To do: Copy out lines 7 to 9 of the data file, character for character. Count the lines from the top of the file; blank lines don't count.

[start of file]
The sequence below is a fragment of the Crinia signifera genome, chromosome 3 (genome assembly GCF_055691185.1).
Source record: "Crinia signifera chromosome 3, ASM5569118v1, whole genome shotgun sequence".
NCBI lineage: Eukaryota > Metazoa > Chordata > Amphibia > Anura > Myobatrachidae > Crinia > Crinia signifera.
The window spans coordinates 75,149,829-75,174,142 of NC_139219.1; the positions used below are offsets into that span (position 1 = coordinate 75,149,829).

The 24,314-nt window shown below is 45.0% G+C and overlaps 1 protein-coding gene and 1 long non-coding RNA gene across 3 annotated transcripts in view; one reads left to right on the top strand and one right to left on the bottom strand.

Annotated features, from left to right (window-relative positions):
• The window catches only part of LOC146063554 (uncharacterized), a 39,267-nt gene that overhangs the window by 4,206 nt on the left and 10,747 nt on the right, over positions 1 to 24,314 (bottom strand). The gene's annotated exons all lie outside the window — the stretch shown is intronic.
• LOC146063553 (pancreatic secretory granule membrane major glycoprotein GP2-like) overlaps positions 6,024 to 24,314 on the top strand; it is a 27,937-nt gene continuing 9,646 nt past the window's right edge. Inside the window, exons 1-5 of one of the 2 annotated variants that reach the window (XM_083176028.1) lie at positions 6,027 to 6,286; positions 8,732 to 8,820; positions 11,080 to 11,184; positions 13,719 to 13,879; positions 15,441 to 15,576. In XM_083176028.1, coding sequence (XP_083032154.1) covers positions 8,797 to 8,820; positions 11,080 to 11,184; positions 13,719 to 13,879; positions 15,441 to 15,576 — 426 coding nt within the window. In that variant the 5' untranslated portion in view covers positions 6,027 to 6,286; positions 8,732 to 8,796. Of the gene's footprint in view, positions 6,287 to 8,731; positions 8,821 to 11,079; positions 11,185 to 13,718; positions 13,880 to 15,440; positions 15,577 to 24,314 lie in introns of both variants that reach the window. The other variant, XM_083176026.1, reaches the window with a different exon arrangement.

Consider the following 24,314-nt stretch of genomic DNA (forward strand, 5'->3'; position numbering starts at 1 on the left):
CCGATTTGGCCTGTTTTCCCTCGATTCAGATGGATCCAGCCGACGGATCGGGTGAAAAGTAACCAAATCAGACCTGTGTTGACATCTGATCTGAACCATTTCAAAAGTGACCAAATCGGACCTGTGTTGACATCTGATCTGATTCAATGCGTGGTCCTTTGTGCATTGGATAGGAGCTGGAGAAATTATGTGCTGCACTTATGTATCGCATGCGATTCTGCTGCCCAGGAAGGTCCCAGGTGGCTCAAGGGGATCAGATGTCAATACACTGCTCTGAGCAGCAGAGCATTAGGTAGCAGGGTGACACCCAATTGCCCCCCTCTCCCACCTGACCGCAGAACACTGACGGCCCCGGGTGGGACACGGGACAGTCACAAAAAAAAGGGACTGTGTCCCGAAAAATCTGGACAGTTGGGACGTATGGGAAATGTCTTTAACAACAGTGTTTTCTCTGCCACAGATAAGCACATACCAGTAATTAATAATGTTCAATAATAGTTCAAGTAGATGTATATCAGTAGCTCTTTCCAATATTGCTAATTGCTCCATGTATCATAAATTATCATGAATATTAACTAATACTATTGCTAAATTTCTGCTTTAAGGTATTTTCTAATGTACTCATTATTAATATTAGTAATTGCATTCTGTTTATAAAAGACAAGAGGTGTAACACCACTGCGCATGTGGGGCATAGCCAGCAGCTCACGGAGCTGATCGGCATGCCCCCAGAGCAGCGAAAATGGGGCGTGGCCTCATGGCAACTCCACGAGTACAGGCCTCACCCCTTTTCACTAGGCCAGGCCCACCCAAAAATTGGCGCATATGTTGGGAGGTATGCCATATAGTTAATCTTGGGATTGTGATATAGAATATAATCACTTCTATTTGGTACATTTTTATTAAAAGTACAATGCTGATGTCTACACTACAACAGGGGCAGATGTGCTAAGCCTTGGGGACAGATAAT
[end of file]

• The window catches only part of LOC146063554 (uncharacterized), a 39,267-nt gene that overhangs the window by 4,206 nt on the left and 10,747 nt on the right, over positions 1 to 24,314 (bottom strand). The gene's annotated exons all lie outside the window — the stretch shown is intronic.
• LOC146063553 (pancreatic secretory granule membrane major glycoprotein GP2-like) overlaps positions 6,024 to 24,314 on the top strand; it is a 27,937-nt gene continuing 9,646 nt past the window's right edge. Inside the window, exons 1-5 of one of the 2 annotated variants that reach the window (XM_083176028.1) lie at positions 6,027 to 6,286; positions 8,732 to 8,820; positions 11,080 to 11,184; positions 13,719 to 13,879; positions 15,441 to 15,576. In XM_083176028.1, coding sequence (XP_083032154.1) covers positions 8,797 to 8,820; positions 11,080 to 11,184; positions 13,719 to 13,879; positions 15,441 to 15,576 — 426 coding nt within the window. In that variant the 5' untranslated portion in view covers positions 6,027 to 6,286; positions 8,732 to 8,796. Of the gene's footprint in view, positions 6,287 to 8,731; positions 8,821 to 11,079; positions 11,185 to 13,718; positions 13,880 to 15,440; positions 15,577 to 24,314 lie in introns of both variants that reach the window. The other variant, XM_083176026.1, reaches the window with a different exon arrangement.

Consider the following 24,314-nt stretch of genomic DNA (forward strand, 5'->3'; position numbering starts at 1 on the left):